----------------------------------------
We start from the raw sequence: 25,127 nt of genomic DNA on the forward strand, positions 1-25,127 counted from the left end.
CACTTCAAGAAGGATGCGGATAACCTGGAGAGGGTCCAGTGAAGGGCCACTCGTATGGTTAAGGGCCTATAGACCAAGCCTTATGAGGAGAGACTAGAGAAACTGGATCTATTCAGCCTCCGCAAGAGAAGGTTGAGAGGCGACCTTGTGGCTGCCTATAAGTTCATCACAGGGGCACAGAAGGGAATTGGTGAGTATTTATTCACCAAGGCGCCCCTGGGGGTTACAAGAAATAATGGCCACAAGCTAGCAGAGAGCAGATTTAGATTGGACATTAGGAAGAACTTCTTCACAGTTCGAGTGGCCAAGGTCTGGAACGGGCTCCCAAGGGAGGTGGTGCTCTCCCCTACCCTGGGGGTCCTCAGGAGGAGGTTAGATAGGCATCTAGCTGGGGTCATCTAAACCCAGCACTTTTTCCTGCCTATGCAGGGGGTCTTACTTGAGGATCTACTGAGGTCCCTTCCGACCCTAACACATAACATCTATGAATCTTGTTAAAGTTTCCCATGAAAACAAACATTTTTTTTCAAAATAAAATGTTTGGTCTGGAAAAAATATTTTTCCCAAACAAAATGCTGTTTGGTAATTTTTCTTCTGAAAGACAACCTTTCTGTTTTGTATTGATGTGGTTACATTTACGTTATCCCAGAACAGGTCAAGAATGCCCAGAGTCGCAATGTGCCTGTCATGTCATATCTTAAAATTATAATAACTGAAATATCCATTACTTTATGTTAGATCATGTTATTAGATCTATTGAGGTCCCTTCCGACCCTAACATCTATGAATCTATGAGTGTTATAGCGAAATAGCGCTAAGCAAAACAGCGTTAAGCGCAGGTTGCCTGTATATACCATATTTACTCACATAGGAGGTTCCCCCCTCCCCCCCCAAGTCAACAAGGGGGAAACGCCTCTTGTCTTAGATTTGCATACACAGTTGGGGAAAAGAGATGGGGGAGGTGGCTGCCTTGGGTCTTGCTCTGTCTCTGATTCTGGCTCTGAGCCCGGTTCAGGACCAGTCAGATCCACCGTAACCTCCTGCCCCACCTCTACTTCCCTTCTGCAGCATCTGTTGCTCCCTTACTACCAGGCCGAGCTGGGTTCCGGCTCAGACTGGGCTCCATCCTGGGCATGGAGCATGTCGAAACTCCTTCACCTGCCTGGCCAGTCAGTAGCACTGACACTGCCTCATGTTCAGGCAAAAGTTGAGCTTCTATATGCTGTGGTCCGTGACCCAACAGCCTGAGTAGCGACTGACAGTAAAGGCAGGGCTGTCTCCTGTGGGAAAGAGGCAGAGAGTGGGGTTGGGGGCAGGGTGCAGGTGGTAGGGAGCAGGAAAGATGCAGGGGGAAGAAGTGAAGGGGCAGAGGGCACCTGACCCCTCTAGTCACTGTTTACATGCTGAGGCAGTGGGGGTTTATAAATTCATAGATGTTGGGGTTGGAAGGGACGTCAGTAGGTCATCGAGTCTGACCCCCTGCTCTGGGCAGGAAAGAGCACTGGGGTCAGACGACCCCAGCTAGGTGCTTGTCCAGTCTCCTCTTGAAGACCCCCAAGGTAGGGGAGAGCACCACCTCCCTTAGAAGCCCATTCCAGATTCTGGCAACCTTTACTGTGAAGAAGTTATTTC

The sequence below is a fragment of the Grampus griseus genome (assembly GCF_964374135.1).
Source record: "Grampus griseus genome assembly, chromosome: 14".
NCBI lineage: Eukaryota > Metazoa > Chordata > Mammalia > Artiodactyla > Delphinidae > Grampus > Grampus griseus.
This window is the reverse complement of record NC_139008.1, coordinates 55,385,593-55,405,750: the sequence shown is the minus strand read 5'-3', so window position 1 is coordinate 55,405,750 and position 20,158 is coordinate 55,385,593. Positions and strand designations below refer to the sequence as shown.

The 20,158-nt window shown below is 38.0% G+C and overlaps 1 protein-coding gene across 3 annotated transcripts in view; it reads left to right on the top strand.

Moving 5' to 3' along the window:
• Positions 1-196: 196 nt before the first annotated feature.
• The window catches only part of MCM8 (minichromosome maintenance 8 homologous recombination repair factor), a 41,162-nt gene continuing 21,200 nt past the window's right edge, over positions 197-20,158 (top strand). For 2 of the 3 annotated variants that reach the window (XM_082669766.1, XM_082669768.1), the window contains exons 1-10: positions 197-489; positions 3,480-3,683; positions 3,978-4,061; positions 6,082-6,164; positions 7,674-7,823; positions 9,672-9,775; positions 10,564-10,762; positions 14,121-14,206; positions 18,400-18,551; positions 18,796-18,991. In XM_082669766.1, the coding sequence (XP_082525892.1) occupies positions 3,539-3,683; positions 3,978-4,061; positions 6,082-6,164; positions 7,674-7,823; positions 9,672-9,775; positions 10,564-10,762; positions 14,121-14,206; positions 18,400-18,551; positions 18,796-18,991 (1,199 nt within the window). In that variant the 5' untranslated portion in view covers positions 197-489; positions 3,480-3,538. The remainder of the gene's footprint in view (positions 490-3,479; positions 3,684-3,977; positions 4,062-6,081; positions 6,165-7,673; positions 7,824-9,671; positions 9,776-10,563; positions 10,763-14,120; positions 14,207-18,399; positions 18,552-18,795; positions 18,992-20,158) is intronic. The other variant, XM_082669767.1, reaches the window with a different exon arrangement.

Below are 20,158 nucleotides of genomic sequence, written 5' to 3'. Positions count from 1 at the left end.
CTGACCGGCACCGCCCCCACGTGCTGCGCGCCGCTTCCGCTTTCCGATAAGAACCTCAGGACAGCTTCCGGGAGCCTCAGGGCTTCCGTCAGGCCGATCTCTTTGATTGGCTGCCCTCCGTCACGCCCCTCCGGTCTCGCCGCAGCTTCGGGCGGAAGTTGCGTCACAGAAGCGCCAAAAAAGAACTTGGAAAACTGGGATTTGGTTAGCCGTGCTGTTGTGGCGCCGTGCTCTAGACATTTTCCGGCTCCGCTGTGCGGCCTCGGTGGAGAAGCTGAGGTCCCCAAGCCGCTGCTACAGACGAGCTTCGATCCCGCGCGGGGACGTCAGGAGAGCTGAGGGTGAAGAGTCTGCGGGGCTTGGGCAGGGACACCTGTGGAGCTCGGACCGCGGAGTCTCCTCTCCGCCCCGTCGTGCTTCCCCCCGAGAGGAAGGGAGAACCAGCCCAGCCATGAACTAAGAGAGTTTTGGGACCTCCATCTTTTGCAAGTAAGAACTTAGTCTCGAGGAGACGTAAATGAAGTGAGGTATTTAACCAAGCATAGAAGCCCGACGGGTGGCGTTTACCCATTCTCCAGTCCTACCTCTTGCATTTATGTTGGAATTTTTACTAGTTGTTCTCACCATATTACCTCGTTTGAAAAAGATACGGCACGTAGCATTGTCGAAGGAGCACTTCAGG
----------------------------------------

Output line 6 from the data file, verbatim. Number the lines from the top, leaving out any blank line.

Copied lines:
This window is the reverse complement of record NC_139008.1, coordinates 55,385,593-55,405,750: the sequence shown is the minus strand read 5'-3', so window position 1 is coordinate 55,405,750 and position 20,158 is coordinate 55,385,593. Positions and strand designations below refer to the sequence as shown.